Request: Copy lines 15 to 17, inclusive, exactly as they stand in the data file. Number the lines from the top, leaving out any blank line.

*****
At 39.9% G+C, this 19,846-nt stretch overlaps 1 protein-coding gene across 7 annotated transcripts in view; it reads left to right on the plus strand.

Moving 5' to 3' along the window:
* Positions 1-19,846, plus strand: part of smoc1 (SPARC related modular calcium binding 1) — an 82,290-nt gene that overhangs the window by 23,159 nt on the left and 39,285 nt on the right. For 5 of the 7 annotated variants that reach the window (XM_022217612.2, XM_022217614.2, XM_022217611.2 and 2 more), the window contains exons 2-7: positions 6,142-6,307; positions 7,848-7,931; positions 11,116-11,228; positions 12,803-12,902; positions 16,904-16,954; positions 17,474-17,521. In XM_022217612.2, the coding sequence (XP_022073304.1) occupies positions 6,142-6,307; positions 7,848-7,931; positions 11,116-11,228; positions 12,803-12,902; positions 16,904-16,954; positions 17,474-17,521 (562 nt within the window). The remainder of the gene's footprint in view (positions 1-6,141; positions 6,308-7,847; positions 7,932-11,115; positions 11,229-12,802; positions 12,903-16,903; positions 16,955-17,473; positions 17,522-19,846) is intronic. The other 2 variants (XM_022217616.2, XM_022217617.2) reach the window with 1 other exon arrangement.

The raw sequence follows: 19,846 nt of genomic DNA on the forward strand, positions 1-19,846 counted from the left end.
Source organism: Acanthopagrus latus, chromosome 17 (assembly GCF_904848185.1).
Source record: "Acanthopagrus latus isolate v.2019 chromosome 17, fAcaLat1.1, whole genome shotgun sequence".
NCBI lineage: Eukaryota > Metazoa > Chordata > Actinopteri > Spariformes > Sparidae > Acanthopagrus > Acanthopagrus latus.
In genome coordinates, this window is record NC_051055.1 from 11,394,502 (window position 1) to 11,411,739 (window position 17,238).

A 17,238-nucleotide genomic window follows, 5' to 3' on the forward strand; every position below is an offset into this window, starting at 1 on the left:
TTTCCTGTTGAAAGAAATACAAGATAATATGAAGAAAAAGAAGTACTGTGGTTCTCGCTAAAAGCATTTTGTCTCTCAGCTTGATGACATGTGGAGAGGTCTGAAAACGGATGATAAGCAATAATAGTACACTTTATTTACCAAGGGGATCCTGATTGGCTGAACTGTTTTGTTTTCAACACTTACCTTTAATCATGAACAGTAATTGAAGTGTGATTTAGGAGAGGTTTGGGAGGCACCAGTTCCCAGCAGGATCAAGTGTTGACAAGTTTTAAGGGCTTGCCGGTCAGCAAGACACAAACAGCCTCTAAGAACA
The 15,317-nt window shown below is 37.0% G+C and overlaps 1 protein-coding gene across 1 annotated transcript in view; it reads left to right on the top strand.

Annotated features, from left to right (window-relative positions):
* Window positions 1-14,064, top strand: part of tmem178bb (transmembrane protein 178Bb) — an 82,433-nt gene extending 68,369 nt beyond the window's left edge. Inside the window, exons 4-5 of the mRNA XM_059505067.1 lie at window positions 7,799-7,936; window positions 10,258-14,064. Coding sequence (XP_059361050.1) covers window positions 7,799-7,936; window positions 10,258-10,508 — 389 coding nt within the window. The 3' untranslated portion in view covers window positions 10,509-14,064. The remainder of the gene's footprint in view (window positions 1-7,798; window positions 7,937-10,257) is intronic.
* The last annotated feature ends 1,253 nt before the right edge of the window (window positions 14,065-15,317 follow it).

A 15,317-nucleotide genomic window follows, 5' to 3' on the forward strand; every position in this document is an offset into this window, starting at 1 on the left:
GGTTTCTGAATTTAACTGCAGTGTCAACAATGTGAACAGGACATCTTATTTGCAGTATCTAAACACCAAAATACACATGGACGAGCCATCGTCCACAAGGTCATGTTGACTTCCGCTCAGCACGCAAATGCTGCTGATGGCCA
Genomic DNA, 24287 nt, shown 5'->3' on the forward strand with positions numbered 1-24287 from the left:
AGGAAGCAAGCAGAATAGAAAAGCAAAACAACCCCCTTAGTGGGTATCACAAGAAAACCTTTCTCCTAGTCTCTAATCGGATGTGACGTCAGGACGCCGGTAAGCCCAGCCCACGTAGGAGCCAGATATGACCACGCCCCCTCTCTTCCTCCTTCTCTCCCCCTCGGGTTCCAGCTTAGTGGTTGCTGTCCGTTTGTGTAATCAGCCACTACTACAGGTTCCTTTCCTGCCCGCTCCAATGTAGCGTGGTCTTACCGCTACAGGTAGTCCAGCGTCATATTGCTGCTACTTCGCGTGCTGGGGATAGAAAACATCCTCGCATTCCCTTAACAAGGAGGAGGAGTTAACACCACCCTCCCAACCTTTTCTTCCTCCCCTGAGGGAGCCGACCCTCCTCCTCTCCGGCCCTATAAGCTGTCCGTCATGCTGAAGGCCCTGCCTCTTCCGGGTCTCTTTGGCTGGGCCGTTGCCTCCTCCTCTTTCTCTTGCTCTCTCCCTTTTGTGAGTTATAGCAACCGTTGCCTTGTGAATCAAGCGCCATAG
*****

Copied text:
A 15,317-nucleotide genomic window follows, 5' to 3' on the forward strand; every position in this document is an offset into this window, starting at 1 on the left:
GGTTTCTGAATTTAACTGCAGTGTCAACAATGTGAACAGGACATCTTATTTGCAGTATCTAAACACCAAAATACACATGGACGAGCCATCGTCCACAAGGTCATGTTGACTTCCGCTCAGCACGCAAATGCTGCTGATGGCCA
Genomic DNA, 24287 nt, shown 5'->3' on the forward strand with positions numbered 1-24287 from the left: